Comment Re:They still make game consoles? (Score 1) 314

On a related note, I won't buy games on Steam (or Origin, same difference), because I don't like its terms of service. I've also felt the sting of losing a beloved MMO to corporate mismanagement and I'm not doing THAT again either. That almost completely shuts me out of PC gaming.

Android games can be coped and played elsewhere, but some titles require either Google or Amazon authentication to operate and thus aren't truly portable either. It's better, in that I don't think Amazon and Google are going anywhere, but I actually had a functional Android game (Xcom: Enemy Within) pulled from my Amazon library so I can't play it any more, which speaks to my wider objection to Steam and Origin as well.

That pretty much leaves me with GoG and handheld systems (ew) for new games. It's just not a good time to be a gamer, IMO.

Comment Re:I'll think about it (Score 1) 81

I gave my TV an IP only because it supports Miracast. I can use that feature without agreeing to the TOS for the other Smart features. I've never agreed to LG's terms and conditions and in fact I've never used it for anything but a huge computer monitor and/or Miracast destination. If it wants to report to LG that there's some DLNA servers and a bunch of mobile devices, set top boxes and PCs so be it, 'cause it's not going to have the credentials to access anything important.

Comment Re:Might? (Score 1) 207

Also, to the poster complaining about streaming services not handling classical music well. It is not the streaming services, it is the publishers of your music who are still being the pricks all of the music publishers were some years ago.

Unless you have some evidence to support that, I don't believe that is an accurate statement. My theory is that the schemas in use to underlie music database services are not built to properly accommodate classical music and that developers, while perhaps aware of the issues, are entirely too lazy to fix them.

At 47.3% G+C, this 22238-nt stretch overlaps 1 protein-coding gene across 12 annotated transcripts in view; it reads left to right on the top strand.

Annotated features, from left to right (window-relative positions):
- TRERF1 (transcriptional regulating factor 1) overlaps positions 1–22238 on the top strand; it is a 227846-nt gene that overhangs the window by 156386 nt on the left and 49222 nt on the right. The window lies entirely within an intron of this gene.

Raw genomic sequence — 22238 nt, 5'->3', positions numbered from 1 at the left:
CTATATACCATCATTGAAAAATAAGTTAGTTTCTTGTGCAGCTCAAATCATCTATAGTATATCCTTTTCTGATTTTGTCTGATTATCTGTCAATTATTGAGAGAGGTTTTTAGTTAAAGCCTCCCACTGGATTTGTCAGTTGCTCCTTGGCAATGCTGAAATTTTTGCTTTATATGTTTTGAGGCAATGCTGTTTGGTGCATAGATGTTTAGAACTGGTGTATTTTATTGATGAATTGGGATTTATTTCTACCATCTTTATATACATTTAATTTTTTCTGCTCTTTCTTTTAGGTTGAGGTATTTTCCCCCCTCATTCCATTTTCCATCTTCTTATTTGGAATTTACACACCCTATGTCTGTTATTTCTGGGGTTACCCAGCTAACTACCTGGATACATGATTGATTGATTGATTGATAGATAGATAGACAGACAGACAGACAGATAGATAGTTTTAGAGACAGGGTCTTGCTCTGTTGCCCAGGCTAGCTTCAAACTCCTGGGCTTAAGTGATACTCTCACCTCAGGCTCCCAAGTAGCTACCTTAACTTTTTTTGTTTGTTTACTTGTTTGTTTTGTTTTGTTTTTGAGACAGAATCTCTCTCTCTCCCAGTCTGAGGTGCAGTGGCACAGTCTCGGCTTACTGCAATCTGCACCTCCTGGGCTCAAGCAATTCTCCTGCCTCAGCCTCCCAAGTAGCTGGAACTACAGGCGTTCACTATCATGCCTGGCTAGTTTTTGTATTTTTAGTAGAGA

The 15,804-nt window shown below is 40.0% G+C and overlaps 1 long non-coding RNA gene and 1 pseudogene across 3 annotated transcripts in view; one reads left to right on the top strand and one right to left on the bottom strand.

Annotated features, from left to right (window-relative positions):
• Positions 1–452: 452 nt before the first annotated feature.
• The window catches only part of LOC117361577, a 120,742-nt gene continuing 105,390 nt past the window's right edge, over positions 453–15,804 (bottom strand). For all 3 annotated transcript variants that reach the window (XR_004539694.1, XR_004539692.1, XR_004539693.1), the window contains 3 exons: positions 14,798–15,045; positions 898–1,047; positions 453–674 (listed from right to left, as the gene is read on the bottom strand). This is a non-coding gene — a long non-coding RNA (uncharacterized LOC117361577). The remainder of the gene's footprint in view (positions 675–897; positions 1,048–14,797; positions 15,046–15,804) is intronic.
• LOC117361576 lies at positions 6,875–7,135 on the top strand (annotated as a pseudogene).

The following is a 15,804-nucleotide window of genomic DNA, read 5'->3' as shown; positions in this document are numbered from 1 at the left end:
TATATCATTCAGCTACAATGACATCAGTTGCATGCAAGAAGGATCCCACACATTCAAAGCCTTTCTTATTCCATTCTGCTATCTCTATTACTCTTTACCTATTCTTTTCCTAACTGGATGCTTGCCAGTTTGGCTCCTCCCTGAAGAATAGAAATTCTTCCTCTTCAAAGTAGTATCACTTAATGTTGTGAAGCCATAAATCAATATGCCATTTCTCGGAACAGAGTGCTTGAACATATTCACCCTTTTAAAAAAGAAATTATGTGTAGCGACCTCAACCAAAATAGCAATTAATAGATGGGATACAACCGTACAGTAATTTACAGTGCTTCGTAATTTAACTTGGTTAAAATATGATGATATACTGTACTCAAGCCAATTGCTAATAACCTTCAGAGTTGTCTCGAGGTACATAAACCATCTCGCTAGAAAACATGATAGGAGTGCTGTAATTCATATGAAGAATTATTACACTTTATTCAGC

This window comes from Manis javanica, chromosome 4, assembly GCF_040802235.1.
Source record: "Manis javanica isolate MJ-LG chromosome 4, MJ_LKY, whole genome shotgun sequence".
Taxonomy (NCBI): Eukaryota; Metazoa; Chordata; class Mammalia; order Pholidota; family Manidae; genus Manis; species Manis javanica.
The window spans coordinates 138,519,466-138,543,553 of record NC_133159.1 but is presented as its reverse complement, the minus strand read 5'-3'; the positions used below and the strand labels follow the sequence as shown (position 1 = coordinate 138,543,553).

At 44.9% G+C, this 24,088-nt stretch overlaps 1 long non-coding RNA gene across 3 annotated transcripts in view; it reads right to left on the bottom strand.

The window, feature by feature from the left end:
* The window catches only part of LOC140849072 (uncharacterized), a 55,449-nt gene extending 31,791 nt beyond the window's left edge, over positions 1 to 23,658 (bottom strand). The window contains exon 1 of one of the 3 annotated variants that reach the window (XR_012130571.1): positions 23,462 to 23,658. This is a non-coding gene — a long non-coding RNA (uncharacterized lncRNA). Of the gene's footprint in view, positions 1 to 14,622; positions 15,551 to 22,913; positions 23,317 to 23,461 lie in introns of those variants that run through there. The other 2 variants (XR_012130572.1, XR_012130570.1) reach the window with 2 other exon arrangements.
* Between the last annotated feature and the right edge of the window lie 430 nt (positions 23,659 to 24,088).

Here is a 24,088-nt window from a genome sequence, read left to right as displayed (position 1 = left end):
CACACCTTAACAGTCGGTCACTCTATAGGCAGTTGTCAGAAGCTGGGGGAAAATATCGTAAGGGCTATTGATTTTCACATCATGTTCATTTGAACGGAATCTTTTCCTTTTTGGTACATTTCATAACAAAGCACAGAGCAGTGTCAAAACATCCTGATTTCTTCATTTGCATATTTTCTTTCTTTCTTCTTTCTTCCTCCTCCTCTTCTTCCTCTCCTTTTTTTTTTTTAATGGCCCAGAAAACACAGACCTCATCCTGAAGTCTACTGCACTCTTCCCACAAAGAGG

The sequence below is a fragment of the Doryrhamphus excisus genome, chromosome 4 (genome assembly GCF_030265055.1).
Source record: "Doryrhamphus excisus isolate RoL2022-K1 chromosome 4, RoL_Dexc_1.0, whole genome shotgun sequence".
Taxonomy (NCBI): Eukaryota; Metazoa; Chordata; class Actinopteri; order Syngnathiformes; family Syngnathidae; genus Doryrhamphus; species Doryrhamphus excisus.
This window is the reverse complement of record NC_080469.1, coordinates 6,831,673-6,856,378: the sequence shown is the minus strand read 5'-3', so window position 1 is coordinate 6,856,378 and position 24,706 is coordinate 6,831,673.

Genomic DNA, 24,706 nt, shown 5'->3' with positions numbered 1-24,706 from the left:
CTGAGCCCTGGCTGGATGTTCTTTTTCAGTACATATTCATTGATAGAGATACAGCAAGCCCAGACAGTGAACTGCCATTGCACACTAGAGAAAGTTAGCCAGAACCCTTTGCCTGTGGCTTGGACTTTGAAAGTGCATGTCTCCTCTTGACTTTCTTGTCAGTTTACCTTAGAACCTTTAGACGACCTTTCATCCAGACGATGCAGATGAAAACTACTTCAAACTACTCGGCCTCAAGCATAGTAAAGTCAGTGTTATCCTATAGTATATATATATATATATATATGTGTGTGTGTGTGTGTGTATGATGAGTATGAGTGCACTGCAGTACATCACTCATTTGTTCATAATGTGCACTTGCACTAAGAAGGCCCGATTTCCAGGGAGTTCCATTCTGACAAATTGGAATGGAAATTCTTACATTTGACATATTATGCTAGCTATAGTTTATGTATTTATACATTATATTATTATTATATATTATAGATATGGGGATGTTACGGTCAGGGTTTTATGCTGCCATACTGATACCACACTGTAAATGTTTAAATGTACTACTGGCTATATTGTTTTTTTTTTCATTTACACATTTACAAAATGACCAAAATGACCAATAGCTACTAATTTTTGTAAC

In other words, they want to treat everything like singles-driven top 40, and when something doesn't match that behavior, it's easier to ignore it than to consider the more expansive view of data that's needed in order to handle it properly.

But sure, publishers are assholes.

Comment Re:Might? (Score 2) 207

This has been bothering me for a while, but why do people talk about Spotify like it solves a problem? It might be the genre of music I like, but when I look at what Spotify offers, I don't see how it's superior to Google Play Music (where I can upload 50,000 hourlong tracks and listen on 10 authorized devices, where Spotify only allows 3333 tracks and 3 devices) and see a streaming catalog that with poorly cataloged , mislabeled or missing content.

I like classical music, something that no streaming service handles well, but Google Music is free if you're just uploading stuff you already have. What's Spotify doing to make itself better than that?